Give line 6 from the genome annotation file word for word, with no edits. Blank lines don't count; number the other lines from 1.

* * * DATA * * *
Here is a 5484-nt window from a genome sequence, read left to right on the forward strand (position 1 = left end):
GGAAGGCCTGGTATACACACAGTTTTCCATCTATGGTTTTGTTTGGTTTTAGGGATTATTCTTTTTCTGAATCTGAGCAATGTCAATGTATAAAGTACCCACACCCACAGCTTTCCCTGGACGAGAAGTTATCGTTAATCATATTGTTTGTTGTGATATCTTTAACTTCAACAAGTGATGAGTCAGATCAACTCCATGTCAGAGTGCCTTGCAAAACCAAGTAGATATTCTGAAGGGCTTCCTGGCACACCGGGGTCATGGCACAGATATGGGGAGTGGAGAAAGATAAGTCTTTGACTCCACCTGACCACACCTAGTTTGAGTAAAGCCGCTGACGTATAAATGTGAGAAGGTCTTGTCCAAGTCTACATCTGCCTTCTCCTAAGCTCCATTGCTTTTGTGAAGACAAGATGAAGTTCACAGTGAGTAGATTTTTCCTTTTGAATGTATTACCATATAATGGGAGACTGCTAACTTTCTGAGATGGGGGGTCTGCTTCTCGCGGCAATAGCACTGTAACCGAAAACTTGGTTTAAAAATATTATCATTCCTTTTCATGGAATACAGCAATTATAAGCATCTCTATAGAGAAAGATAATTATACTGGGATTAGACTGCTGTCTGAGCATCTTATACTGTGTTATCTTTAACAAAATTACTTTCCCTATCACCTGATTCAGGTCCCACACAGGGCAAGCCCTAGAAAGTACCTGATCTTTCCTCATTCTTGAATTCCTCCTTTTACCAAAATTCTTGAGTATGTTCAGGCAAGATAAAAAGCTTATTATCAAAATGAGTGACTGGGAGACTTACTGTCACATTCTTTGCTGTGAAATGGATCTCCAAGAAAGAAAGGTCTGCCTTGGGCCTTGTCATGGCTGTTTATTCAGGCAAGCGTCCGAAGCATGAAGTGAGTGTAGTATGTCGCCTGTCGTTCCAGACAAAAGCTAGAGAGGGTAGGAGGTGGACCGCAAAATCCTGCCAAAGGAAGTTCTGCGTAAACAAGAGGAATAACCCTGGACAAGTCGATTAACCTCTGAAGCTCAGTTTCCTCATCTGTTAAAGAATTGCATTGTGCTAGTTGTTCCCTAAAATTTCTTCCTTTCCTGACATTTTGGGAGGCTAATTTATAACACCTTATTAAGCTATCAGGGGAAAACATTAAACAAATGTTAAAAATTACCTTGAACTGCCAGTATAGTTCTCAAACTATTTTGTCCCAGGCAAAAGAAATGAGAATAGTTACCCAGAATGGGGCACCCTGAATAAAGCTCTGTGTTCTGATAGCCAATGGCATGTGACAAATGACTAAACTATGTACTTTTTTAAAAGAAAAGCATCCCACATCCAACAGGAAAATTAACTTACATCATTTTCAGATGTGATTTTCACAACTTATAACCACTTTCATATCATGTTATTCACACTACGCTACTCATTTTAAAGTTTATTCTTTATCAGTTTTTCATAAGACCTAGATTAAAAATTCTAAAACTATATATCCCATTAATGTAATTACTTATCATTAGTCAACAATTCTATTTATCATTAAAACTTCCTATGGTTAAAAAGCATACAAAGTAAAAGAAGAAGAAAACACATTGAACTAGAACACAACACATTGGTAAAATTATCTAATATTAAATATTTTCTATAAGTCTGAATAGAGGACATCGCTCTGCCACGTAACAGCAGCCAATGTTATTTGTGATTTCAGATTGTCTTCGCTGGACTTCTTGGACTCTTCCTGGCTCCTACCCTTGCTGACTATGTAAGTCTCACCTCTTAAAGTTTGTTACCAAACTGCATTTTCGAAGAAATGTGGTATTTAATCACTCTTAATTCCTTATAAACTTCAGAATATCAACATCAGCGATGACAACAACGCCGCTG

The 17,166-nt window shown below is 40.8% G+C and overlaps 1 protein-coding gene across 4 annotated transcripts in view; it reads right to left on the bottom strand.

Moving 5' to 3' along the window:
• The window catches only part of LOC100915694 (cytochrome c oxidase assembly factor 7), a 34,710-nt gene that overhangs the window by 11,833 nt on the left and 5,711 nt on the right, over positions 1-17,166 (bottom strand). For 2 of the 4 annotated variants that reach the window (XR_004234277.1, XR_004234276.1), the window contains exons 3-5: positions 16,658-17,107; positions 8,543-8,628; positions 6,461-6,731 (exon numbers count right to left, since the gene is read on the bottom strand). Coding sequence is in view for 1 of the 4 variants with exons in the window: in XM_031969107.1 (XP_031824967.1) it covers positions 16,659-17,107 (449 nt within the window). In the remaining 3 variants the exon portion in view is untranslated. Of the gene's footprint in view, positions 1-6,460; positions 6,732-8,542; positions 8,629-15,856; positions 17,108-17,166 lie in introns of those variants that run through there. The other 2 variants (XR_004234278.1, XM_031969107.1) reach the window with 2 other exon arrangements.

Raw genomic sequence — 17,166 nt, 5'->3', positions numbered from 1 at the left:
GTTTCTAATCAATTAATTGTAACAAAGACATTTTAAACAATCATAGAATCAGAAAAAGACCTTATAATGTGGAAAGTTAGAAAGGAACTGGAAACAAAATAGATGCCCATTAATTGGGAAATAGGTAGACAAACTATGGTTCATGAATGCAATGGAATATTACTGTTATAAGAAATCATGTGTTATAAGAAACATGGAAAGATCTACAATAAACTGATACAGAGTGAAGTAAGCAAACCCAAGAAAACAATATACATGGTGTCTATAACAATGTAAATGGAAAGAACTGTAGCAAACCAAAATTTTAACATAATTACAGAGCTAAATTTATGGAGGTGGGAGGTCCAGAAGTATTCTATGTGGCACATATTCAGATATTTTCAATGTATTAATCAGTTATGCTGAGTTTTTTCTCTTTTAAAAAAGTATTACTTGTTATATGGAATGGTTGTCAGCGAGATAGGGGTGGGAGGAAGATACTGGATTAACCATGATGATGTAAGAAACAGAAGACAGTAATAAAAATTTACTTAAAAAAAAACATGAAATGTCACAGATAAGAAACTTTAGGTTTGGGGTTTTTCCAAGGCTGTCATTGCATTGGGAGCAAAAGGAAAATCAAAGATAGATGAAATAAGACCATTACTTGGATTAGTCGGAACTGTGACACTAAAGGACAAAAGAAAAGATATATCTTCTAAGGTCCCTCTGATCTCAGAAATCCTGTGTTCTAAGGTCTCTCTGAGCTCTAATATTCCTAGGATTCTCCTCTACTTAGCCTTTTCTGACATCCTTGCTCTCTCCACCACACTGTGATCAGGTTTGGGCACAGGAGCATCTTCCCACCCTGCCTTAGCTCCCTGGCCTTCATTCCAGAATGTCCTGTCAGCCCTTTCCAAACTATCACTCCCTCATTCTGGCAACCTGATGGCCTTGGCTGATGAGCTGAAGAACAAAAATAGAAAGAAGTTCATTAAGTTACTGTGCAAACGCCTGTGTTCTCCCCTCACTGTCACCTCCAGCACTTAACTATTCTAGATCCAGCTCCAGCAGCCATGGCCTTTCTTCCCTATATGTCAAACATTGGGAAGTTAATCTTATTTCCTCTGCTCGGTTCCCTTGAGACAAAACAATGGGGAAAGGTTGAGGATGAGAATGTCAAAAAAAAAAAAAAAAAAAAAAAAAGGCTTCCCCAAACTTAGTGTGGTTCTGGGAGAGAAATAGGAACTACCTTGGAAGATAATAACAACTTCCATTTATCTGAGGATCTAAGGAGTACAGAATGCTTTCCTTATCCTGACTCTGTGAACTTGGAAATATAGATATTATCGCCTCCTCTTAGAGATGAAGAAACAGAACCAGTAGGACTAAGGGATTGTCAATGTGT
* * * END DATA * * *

Raw genomic sequence — 17,166 nt, 5'->3', positions numbered from 1 at the left: